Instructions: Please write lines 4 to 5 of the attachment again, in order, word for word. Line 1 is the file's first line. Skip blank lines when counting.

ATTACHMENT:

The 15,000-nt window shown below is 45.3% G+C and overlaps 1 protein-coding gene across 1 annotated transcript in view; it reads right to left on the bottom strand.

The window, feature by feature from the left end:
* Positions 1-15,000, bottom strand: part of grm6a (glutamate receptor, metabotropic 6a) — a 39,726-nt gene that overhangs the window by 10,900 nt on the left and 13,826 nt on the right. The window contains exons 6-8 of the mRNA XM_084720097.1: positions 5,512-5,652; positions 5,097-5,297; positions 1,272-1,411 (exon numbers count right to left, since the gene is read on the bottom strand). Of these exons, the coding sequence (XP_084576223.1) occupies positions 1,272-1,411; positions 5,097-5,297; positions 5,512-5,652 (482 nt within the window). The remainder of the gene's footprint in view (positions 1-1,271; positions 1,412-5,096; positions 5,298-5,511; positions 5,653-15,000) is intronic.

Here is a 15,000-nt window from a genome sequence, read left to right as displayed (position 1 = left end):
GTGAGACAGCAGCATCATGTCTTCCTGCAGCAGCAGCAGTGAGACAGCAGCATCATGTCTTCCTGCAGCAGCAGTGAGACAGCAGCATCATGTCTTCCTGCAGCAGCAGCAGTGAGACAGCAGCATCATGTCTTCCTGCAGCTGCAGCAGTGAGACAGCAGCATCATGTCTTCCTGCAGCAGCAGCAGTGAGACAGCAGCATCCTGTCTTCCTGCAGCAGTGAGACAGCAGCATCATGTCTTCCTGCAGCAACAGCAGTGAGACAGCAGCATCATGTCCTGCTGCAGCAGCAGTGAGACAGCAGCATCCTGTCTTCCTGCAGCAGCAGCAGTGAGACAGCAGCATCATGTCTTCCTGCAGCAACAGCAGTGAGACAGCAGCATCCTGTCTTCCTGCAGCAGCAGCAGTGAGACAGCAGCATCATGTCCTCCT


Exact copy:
Here is a 15,000-nt window from a genome sequence, read left to right as displayed (position 1 = left end):
GTGAGACAGCAGCATCATGTCTTCCTGCAGCAGCAGCAGTGAGACAGCAGCATCATGTCTTCCTGCAGCAGCAGTGAGACAGCAGCATCATGTCTTCCTGCAGCAGCAGCAGTGAGACAGCAGCATCATGTCTTCCTGCAGCTGCAGCAGTGAGACAGCAGCATCATGTCTTCCTGCAGCAGCAGCAGTGAGACAGCAGCATCCTGTCTTCCTGCAGCAGTGAGACAGCAGCATCATGTCTTCCTGCAGCAACAGCAGTGAGACAGCAGCATCATGTCCTGCTGCAGCAGCAGTGAGACAGCAGCATCCTGTCTTCCTGCAGCAGCAGCAGTGAGACAGCAGCATCATGTCTTCCTGCAGCAACAGCAGTGAGACAGCAGCATCCTGTCTTCCTGCAGCAGCAGCAGTGAGACAGCAGCATCATGTCCTCCT